The difference in information collected by the acquiring institution and the acquired institution may result in CIP exceptions. The FI should establish a process that identifies CIP exceptions for the acquired institution’s customers and a process to remediate those exceptions. If there is missing information, the FI may not be abel to establish an accurate risk rating for the customer, which is the second major area of concern with respect to the KYC process. Moreover, the risk rating model FIs use to assess customer risk varies substantially. As a result, the acquiring institution may need to establish a single streamlined process for assignation of an accurate CRR to the acquired institution’s customers.

The FI should consider the following questions when evaluating its KYC program during a merger:

  • What are the gaps, if any, within the KYC information available about customers?
  • How can the FI remediate CIP exceptions most efficiently?
  • Which customer types does the FI consider to be high-risk, and which customer types are prohibited by the FI per bank policy?
  • Should the merged entity continue the banking relationship with prohibited customer types under a “grandfather” policy?
  • Does the acquired FI have an established CRR methodology to assign customer risk?

Having a well-thought out transaction monitoring strategy can also impact a merger. The transaction monitoring process generally includes alert remediation, case investigation, and SAR filings. The key to a sound transaction monitoring strategy during a merger is identifying methods to ensure that operational processes are not disrupted at any point. Disruptions may result in a operational backlogs, creating additional challenges to the merger.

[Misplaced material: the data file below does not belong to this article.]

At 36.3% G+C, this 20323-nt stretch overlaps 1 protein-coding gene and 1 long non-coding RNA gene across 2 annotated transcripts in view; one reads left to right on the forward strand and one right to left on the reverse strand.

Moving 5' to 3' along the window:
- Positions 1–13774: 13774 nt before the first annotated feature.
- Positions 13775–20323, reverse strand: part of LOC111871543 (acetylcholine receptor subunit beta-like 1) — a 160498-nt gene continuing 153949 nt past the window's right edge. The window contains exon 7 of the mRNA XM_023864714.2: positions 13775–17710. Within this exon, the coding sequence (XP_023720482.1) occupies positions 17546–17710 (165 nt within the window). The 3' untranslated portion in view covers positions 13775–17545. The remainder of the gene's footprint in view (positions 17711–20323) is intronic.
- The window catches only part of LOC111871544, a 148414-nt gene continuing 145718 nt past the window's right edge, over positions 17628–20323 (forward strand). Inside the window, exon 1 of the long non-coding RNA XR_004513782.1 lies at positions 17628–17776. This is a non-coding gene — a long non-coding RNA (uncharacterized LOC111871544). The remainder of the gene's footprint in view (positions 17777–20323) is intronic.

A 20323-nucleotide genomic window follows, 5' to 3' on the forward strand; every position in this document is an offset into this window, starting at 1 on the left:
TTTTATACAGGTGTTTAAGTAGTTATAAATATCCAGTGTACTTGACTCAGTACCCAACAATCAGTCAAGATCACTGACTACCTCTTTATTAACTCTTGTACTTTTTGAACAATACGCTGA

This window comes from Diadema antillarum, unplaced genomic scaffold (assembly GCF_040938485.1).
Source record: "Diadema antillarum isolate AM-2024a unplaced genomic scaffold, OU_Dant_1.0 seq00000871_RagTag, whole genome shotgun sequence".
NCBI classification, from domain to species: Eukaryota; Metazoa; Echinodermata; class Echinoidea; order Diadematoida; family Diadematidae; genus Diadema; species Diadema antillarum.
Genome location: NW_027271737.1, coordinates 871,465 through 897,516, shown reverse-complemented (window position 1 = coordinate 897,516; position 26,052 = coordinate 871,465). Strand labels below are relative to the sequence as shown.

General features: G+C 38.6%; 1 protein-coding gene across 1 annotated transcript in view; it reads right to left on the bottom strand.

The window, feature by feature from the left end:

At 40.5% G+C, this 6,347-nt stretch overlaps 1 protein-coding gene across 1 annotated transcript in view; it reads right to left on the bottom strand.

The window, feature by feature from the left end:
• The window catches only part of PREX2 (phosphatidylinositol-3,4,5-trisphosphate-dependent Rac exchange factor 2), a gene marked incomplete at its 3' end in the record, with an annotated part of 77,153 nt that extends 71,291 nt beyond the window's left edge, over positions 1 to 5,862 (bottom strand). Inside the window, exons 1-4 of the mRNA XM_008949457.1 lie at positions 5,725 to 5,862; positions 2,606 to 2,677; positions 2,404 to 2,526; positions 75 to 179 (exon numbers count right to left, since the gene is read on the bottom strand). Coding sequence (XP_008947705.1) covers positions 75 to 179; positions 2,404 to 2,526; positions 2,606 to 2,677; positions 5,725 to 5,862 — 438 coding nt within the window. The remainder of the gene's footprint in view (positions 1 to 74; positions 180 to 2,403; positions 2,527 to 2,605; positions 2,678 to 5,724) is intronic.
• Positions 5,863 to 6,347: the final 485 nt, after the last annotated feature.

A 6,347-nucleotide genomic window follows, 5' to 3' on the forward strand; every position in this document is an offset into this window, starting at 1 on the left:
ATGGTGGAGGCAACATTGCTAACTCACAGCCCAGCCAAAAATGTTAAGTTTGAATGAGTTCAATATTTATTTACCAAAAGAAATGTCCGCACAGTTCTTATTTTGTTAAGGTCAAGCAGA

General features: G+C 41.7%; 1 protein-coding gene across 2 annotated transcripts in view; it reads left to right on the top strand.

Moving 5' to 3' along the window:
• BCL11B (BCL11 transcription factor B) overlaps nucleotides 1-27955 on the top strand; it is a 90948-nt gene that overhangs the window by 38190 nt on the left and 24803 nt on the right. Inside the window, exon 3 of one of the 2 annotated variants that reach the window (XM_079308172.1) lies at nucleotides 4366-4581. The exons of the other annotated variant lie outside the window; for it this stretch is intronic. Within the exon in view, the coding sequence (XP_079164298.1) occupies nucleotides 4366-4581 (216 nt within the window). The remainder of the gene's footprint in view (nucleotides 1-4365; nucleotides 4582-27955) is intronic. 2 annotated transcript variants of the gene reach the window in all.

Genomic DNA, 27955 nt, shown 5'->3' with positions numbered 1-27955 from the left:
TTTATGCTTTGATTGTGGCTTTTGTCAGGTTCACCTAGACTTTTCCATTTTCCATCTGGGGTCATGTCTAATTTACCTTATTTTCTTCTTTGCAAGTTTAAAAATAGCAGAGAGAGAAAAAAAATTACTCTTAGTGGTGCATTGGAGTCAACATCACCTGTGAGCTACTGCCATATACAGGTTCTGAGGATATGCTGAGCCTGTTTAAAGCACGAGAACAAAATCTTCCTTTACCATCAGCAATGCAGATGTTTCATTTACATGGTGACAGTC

The strategy should also include procedures for how FIs should address technological limitations. Oftentimes, the acquiring institution and the acquired institution employ different transaction monitoring software platforms, which harbor different rules and thresholds for the identification of suspicious activity. FIs often have different transaction monitoring processes and procedures, resulting in distinct degrees of tolerance for particular types of activity. As a result, the merged FI must develop guidance for its BSA personnel in order to establish standards for the identification of suspicious activity. The FI should also develop procedures for BSA personnel to perform outreach to front-line staff when additional information is required about a customer’s transactional activity.

The following questions may help guide the FIs in their transaction monitoring efforts:

  • What systems are the institutions using?
  • What circumstances or events will trigger a relationship disengagement with a customer?
  • Does the FI need to modify or completely alter its transaction monitoring strategy?
  • How can the acquiring and acquired institutions align their alert remediation, case investigation, and SAR filing standards and procedures?
  • Are there clearly defined escalation procedures for alerts and cases?

Technologies